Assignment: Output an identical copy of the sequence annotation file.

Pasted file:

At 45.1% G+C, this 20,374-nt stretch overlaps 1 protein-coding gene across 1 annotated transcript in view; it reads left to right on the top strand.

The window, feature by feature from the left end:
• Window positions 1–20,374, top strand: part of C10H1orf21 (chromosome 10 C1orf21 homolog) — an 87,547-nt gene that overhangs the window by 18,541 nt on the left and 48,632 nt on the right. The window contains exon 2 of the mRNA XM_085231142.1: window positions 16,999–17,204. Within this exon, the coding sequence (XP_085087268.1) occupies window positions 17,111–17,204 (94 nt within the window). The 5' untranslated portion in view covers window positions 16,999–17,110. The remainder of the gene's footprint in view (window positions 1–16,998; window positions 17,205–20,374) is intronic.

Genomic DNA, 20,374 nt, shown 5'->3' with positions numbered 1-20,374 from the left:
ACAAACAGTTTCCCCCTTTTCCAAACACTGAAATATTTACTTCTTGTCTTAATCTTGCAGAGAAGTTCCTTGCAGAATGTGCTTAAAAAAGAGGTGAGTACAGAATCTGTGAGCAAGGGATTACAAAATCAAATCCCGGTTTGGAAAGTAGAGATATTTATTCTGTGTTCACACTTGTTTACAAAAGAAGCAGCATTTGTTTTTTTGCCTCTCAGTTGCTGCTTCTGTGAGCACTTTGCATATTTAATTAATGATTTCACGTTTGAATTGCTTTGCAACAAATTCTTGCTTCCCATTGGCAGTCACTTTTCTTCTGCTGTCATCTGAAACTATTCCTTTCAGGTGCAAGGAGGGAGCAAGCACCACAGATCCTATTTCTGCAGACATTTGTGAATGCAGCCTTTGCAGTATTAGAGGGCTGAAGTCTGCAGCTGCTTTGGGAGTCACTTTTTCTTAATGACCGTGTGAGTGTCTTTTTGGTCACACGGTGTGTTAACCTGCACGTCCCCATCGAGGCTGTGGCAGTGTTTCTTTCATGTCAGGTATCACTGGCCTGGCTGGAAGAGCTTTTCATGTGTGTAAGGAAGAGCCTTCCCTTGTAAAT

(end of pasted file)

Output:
At 45.1% G+C, this 20,374-nt stretch overlaps 1 protein-coding gene across 1 annotated transcript in view; it reads left to right on the top strand.

The window, feature by feature from the left end:
• Window positions 1–20,374, top strand: part of C10H1orf21 (chromosome 10 C1orf21 homolog) — an 87,547-nt gene that overhangs the window by 18,541 nt on the left and 48,632 nt on the right. The window contains exon 2 of the mRNA XM_085231142.1: window positions 16,999–17,204. Within this exon, the coding sequence (XP_085087268.1) occupies window positions 17,111–17,204 (94 nt within the window). The 5' untranslated portion in view covers window positions 16,999–17,110. The remainder of the gene's footprint in view (window positions 1–16,998; window positions 17,205–20,374) is intronic.

Genomic DNA, 20,374 nt, shown 5'->3' with positions numbered 1-20,374 from the left:
ACAAACAGTTTCCCCCTTTTCCAAACACTGAAATATTTACTTCTTGTCTTAATCTTGCAGAGAAGTTCCTTGCAGAATGTGCTTAAAAAAGAGGTGAGTACAGAATCTGTGAGCAAGGGATTACAAAATCAAATCCCGGTTTGGAAAGTAGAGATATTTATTCTGTGTTCACACTTGTTTACAAAAGAAGCAGCATTTGTTTTTTTGCCTCTCAGTTGCTGCTTCTGTGAGCACTTTGCATATTTAATTAATGATTTCACGTTTGAATTGCTTTGCAACAAATTCTTGCTTCCCATTGGCAGTCACTTTTCTTCTGCTGTCATCTGAAACTATTCCTTTCAGGTGCAAGGAGGGAGCAAGCACCACAGATCCTATTTCTGCAGACATTTGTGAATGCAGCCTTTGCAGTATTAGAGGGCTGAAGTCTGCAGCTGCTTTGGGAGTCACTTTTTCTTAATGACCGTGTGAGTGTCTTTTTGGTCACACGGTGTGTTAACCTGCACGTCCCCATCGAGGCTGTGGCAGTGTTTCTTTCATGTCAGGTATCACTGGCCTGGCTGGAAGAGCTTTTCATGTGTGTAAGGAAGAGCCTTCCCTTGTAAAT